Jim Murphy and Alistair Darling – with energy and passion on the one hand, decency and commonsense on the other – have, I think, done their best for the No camp. The No campaign has in general been terrible, obviously, but if No wins, however narrowly, both politicians will have played important roles – and if Yes wins, no-one will be able to say either man didn’t do all he could to win. The best thing for No now is for both men, and folk like them, to carry on doggedly doing what they’re doing and hope that it’s enough (although see my point about the margin of victory, here).
The absolutely worst thing for the No campaign now would be to deploy English politicians on streets across Scotland to lecture Scots about where our best interests lie. Oh, and to announce that a paternalistic ‘convention’ of the great and good will tell Scots what devo-plus goodies they will get in return for a No vote – like weird old headmasters handing out sweeties to ‘naughty’ children. If anything is to propel yet more undecided Scots hurtling towards Yes, it would be telling us that if we vote No we’ll get to be patronised by an unelected, self-serving elite cadre of our ‘betters’. Alas, this seems exactly what we’re all about to be treated to. Oh dear.
Given that virtually all Scottish Tories will vote No, the swing towards Yes seems to be a function of the consistent and calamitous inability of Scottish Labour to present a coherent unionist prospectus that might serve as an alternative to the SNP’s. Murphy and Darling are in effect trying to convince Labour supporters to stick with Labour’s unionist vision because the leadership of the ‘Scottish Labour Party’ – which Labour MPs have a dysfunctional relationship with – has failed dismally over time in this respect. If Yes does win, the silver lining for Labour will be the removal of that farce of a ‘leadership’ of a pretendy ‘Scottish Labour Party’, along with the creation of at least one real new party and a move from Westminster to Holyrood for some thoroughly talented Labour politicians.
But here’s a few other things that would happen the the immediate wake of a Yes vote.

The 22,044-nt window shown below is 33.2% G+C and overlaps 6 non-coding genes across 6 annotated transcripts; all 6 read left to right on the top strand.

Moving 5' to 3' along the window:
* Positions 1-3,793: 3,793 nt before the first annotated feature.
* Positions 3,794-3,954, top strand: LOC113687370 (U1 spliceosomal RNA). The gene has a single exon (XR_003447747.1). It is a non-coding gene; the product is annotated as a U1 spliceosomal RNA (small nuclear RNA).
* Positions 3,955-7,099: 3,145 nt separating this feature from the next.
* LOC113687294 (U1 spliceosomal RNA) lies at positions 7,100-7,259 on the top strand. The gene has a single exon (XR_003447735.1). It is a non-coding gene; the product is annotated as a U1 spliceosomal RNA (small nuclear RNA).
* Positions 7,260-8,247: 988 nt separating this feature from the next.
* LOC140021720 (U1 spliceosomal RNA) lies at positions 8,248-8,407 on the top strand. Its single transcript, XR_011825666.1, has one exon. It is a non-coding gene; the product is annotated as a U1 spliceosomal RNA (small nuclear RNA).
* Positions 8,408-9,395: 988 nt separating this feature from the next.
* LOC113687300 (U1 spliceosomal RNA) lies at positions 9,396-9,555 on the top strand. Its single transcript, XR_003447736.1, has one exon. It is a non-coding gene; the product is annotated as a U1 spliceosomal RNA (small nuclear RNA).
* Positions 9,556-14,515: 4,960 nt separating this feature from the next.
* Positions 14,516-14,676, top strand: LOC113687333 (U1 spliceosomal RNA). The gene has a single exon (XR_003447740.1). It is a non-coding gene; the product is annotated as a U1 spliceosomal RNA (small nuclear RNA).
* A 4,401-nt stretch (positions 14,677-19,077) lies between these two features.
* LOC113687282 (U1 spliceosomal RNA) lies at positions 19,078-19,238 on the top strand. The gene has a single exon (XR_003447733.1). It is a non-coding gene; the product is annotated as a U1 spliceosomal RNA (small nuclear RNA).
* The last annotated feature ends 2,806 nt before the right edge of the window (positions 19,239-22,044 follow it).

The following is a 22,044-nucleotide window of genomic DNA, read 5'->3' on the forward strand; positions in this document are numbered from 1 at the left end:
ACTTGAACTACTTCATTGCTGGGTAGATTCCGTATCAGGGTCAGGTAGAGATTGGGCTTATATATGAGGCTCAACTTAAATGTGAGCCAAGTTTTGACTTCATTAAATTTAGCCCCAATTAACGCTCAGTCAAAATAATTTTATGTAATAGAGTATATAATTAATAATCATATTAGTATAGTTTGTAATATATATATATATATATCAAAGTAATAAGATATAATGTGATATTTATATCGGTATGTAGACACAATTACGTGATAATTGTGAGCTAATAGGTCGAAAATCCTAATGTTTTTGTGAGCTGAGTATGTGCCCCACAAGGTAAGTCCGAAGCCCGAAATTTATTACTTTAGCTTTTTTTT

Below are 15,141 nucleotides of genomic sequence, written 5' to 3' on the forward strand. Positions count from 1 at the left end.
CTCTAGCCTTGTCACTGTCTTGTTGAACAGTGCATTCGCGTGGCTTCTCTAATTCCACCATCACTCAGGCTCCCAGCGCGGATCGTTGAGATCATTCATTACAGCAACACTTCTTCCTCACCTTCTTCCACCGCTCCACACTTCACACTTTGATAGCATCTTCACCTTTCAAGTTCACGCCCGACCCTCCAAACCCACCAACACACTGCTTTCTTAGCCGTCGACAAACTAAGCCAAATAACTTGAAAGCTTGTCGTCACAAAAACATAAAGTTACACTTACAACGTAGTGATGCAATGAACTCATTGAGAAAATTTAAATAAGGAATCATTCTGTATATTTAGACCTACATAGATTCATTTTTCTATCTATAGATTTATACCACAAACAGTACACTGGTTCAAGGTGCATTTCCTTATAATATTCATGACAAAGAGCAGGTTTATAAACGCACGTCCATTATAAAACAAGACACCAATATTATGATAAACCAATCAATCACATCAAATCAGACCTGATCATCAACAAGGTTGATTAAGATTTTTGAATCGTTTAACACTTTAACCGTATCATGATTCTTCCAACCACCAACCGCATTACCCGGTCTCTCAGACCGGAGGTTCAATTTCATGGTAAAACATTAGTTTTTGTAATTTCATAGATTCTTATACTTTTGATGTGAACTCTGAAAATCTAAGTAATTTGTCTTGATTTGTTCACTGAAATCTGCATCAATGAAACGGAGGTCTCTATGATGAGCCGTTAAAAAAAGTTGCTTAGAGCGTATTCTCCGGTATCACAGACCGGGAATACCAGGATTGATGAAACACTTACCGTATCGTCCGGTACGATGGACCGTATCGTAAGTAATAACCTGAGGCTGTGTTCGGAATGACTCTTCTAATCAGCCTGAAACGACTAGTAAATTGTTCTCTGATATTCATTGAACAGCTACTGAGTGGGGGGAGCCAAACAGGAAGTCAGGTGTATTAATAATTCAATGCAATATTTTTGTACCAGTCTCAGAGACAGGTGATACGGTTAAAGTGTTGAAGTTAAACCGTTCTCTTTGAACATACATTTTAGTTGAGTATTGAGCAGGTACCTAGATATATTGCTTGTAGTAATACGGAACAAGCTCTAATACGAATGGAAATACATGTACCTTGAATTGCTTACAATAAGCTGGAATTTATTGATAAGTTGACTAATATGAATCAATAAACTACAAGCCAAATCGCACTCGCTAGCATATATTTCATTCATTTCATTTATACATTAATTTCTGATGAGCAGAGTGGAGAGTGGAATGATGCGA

First, the last UK general election 2015 would surely be cancelled. An English parliamentary election (rUK will surely disappear as a clumsy reference since England will make up way over 90%) would be an entirely new proposition for voters south of the new border. There could meanwhile be no question that, for example, Labour might win a UK election by a small majority, only to see a Tory government and prime minister take power in England without an election once the Scots had departed. Moreover, the notion of Scottish MPs voting on England-only matters while the whole parliament was consumed by Scots extracting themselves from the union would be nonsensical and unmanageable.
Second, while the SNP would naturally dominate negotiations with England they would need to form a broader negotiating coalition with other parties, since the party has a democratic mandate to run Scotland under devolution rather that Scotland as an independent state. I imagine Alex Salmond will stress this point this week, contrasting such democratic inclusiveness with the No camp’s paternalistic and exclusive ‘convention of the great and good’.
Third, new political alliances would develop prior to the first Scottish general election. Again, Salmond and the SNP would be in a powerful position, but unless Scots want Peronism then new allegiances will form across the old parties and new formations will emerge. The outcome of a Scottish general election in 2016 would be much less predictable than commentators have so far suggested.
Fourth, the outcome of the English elections in 2016 – an election in 2015 being impossible for the reasons I’ve outlined above – would be equally unpredictable. It’s hard to see a Tory prime minister who lost Scotland, particularly one so beset by rebellion already, surviving for even a few months. A caretaker Tory prime minister would likely oversee a negotiating coalition in the same way as Alex Salmond would do in Scotland. UKIP and right-wing Tories would work on a new formal alliance. And while commentators often see great significance in the loss of 40 or so Scots for Labour’s chances, the simple fact is that an English election would present a different calculus for all voters, meaning that this simple ‘subtraction’ exercise is devoid of any meaning.
For now, though, I hope Murphy and Darling continue to do their best. One thing is for sure, though; the idea that, with 11 days to go, undecided Scots will trust a last-minute, super-duper-devo-plus offer from politicians who until very recently stood wholly opposed to such a notion is profoundly misguided. It is lunatic. It is baws.